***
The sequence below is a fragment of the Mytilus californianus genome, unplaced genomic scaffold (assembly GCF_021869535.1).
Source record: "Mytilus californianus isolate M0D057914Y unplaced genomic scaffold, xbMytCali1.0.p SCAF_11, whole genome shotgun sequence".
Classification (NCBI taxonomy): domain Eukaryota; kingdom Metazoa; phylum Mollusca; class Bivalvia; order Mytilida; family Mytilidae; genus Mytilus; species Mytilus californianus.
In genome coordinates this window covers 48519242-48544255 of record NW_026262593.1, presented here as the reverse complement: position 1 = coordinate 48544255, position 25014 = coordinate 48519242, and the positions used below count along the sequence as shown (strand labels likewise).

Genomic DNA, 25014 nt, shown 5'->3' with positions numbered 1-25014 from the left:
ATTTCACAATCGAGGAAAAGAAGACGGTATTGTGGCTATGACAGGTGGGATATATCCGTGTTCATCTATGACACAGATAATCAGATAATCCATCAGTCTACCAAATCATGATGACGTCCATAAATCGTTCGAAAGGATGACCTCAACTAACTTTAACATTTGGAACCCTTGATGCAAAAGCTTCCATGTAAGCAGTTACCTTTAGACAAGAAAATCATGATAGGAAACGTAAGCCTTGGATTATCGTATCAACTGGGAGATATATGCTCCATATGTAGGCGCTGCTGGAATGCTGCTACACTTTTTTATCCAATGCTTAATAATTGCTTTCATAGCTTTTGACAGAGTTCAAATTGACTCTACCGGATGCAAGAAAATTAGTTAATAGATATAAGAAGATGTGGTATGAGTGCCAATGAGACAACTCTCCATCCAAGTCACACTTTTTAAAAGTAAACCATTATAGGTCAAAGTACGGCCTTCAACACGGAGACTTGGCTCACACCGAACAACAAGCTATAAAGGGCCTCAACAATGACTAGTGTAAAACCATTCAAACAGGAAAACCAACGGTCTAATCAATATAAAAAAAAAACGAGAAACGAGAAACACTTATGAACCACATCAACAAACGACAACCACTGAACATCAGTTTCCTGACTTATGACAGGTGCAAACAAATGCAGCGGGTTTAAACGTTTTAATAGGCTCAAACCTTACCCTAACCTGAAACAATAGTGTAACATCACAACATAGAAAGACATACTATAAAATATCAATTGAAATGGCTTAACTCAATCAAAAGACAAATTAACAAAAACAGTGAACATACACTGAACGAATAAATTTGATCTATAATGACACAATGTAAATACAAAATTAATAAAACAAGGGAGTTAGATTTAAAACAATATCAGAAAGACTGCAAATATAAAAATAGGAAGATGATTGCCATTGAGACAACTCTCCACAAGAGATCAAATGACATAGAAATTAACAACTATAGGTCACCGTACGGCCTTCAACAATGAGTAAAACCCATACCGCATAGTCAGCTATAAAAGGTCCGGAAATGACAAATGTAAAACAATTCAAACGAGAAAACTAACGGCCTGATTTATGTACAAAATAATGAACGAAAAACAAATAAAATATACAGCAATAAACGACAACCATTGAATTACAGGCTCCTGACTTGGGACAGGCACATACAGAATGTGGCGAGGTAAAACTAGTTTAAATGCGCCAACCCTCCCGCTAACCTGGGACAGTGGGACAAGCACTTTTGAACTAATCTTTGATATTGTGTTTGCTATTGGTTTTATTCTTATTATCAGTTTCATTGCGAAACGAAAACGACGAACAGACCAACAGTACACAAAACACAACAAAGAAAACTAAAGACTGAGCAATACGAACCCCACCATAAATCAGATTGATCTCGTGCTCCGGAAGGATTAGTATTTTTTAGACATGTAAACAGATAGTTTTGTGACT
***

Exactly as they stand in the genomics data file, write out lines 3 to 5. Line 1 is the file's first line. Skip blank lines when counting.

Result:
Classification (NCBI taxonomy): domain Eukaryota; kingdom Metazoa; phylum Mollusca; class Bivalvia; order Mytilida; family Mytilidae; genus Mytilus; species Mytilus californianus.
In genome coordinates this window covers 48519242-48544255 of record NW_026262593.1, presented here as the reverse complement: position 1 = coordinate 48544255, position 25014 = coordinate 48519242, and the positions used below count along the sequence as shown (strand labels likewise).

Genomic DNA, 25014 nt, shown 5'->3' with positions numbered 1-25014 from the left: